Russia is still mostly pretending that Finland applying to join NATO isn’t really a major concern for them. But that doesn’t mean they’ve dropped the subject altogether. (Though Deputy Foreign Minister Sergei Ryabkov contradicted that claim, saying Russia “would not accept” such a development.) This week, however, Russia’s Representative to the European Union, Vladimir Chizhov, said that Russia would be challenging Finland’s ownership of two territories that have been in dispute in the past. One is the Aland Islands, an “autonomous region” located between Finland and Sweden. The other is the Saimaa Canal, part of which runs through land traditionally leased by Finland from Russia. What they plan to do about these territories and how this would impact the NATO application process remains unclear. (Newsweek)
Russia may bring into question the status of the Åland Islands, an autonomous region of Finland that has long been demilitarized, and the Saimaa Canal, which runs partly through land leased from Russia, as the Nordic country attempts to join NATO, according to reports.
Russia has voiced concern over the prospect of Finland and Sweden joining NATO after they were prompted by the Russian invasion of Ukraine.
Russia’s Permanent Representative to the European Union, Vladimir Chizhov, said Finland’s membership in NATO would raise two specific territorial issues, according to a RU News 24 report.
It’s still not clear precisely where Russia plans to bring these questions up. To the European Union? To NATO? Perhaps directly to Finland? It also wasn’t specified what this would have to do with Finland’s application to join NATO beyond both areas when becoming NATO territory.
The question about the Aland Islands seems to be a moot one for the most part. If you consider it part of Finland, then the islands also become part of NATO. If you consider them to belong to Sweden, that doesn’t much matter since Sweden is also applying to join. They also don’t seem like they would be of much strategic interest to Russia because the only navigable waters they control access to is the Gulf of Finland. Of more concern to the Russians would be the straits around Copenhagen which offer local access to the North Sea.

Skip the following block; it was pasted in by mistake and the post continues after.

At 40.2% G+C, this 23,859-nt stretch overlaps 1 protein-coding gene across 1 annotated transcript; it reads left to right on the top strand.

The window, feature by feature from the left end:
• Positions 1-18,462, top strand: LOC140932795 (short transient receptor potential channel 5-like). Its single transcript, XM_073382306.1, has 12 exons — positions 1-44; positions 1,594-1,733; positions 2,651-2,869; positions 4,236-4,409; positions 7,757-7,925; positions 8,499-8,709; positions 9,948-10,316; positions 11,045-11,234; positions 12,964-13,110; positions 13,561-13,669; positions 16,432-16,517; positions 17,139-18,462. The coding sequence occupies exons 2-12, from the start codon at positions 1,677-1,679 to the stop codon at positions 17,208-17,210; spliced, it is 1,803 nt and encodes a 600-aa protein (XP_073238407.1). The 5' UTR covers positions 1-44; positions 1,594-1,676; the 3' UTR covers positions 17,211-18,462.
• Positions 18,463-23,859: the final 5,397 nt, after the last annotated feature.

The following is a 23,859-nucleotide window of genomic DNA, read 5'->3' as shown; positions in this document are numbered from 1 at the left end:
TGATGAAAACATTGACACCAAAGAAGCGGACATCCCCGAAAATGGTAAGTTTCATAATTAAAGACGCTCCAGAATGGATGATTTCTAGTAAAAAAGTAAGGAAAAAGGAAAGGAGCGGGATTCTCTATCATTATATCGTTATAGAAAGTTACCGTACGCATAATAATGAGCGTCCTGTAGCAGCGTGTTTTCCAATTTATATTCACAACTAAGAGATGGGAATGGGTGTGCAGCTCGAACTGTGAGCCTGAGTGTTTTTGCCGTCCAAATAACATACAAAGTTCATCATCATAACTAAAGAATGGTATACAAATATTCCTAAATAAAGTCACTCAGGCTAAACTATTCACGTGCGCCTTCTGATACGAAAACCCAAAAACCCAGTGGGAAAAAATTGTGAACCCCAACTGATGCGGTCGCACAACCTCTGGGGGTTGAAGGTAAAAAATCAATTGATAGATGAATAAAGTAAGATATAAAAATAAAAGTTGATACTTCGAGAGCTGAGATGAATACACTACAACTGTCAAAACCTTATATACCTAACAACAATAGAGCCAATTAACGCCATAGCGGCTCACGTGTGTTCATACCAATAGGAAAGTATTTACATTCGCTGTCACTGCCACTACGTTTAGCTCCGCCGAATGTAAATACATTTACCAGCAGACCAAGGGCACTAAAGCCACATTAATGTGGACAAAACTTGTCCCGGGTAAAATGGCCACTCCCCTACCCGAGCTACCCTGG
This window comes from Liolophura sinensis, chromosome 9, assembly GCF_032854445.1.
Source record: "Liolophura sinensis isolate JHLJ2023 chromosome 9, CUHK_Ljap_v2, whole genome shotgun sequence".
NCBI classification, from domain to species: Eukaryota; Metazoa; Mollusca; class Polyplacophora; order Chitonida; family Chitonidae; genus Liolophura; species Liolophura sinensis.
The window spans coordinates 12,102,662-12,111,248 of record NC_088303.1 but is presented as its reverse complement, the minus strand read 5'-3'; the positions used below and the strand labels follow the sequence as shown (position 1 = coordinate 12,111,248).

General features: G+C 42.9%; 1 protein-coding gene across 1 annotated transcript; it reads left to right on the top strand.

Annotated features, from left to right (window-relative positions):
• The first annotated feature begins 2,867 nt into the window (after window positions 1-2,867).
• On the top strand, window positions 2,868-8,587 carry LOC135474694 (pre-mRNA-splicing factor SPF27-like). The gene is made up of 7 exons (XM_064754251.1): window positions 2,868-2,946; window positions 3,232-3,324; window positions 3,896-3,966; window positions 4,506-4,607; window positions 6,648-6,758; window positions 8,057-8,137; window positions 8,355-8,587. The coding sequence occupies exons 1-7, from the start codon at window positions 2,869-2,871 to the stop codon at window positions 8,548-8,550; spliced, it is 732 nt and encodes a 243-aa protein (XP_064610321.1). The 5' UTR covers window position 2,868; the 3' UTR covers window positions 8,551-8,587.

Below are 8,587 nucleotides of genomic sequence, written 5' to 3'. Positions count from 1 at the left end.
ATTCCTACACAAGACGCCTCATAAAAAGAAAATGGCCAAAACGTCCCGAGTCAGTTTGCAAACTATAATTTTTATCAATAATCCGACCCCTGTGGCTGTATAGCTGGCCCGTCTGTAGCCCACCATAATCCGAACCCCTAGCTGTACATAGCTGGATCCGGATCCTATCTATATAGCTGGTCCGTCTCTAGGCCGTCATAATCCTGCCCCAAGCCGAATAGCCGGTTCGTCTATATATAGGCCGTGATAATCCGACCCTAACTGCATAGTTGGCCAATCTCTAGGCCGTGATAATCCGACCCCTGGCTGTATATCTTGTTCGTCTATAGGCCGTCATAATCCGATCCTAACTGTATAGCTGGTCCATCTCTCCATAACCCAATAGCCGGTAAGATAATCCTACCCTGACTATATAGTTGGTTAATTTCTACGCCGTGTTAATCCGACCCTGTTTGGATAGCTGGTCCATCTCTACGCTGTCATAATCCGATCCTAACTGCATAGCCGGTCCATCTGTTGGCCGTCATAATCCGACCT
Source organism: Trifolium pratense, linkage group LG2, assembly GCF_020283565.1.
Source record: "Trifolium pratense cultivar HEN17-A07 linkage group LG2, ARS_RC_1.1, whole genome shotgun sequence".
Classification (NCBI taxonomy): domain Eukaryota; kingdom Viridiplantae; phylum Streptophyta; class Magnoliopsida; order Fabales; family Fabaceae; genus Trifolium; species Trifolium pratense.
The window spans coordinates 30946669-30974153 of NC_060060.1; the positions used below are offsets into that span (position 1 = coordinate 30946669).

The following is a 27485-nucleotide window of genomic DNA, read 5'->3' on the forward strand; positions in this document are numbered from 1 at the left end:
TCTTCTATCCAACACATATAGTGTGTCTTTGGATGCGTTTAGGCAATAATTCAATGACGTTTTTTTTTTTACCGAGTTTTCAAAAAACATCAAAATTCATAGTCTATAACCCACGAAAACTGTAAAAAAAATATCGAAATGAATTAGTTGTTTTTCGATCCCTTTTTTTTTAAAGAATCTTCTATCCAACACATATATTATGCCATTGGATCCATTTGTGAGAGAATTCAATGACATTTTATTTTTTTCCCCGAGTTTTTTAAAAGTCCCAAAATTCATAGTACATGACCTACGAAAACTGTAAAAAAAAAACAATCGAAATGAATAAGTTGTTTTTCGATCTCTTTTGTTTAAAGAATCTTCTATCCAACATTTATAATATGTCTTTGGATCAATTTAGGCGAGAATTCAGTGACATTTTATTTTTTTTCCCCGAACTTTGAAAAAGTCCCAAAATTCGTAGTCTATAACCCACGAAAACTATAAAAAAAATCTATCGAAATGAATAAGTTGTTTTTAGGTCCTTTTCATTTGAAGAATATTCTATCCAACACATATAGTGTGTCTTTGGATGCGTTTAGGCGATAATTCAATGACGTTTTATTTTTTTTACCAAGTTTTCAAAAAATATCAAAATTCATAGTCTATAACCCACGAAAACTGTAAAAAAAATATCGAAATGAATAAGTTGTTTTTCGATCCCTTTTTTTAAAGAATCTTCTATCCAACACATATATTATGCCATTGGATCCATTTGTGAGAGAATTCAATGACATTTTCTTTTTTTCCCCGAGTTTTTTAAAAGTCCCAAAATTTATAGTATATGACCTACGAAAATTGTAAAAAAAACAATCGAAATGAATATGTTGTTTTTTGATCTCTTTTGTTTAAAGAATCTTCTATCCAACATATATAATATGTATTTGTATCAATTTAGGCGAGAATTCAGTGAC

As for matters of ownership, the islands originally belonged to Sweden and the people there speak Swedish. The territory was ceded to the Russian empire in the early 1800s, so there’s a bit of history involved. But the idea of Russia suddenly laying claim to the islands or even occupying them in the 21st century sounds rather preposterous. Of course, I said the same thing about Russia invading Ukraine and yet here we are.
The canal is another matter. Since it technically runs through Russian territory, if Finland and Russia are severing ties permanently, Russia would have little incentive to continue renting the land to Finland, right? That would effectively cut off the use of the canal. But is that really enough of an incentive to convince Finland to back off on applying to join NATO? It doesn’t sound that way. And if worse comes to worst, they could probably dig an extension going around Russia’s territory.
If nothing else, these latest maneuvers make it seem less likely that Putin is actually considering an attack on Finland. Rather than rattling sabers and moving around military assets, Russia appears to be treating the situation with Finland as more of a legal matter. And it’s certainly better to have them threatening to take Finland to court than rolling some tanks across the border.
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